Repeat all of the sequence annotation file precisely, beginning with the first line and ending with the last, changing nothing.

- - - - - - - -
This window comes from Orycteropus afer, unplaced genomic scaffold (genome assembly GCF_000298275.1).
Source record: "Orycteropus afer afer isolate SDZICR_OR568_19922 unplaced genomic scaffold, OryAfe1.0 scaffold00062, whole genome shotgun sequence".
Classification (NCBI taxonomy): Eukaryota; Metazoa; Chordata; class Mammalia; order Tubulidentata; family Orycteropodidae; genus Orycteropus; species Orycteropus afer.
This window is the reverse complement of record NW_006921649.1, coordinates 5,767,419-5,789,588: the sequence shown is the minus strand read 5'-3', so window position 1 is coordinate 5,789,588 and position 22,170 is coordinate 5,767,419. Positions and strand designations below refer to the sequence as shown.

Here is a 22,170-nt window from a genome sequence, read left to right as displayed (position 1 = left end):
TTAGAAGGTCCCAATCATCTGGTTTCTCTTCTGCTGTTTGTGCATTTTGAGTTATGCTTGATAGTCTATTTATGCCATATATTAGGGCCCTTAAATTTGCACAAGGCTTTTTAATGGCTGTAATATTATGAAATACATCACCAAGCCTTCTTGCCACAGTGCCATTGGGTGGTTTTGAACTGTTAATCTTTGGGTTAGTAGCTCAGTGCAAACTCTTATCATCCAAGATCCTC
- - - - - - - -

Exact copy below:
This window comes from Orycteropus afer, unplaced genomic scaffold (genome assembly GCF_000298275.1).
Source record: "Orycteropus afer afer isolate SDZICR_OR568_19922 unplaced genomic scaffold, OryAfe1.0 scaffold00062, whole genome shotgun sequence".
Classification (NCBI taxonomy): Eukaryota; Metazoa; Chordata; class Mammalia; order Tubulidentata; family Orycteropodidae; genus Orycteropus; species Orycteropus afer.
This window is the reverse complement of record NW_006921649.1, coordinates 5,767,419-5,789,588: the sequence shown is the minus strand read 5'-3', so window position 1 is coordinate 5,789,588 and position 22,170 is coordinate 5,767,419. Positions and strand designations below refer to the sequence as shown.

Here is a 22,170-nt window from a genome sequence, read left to right as displayed (position 1 = left end):
TTAGAAGGTCCCAATCATCTGGTTTCTCTTCTGCTGTTTGTGCATTTTGAGTTATGCTTGATAGTCTATTTATGCCATATATTAGGGCCCTTAAATTTGCACAAGGCTTTTTAATGGCTGTAATATTATGAAATACATCACCAAGCCTTCTTGCCACAGTGCCATTGGGTGGTTTTGAACTGTTAATCTTTGGGTTAGTAGCTCAGTGCAAACTCTTATCATCCAAGATCCTC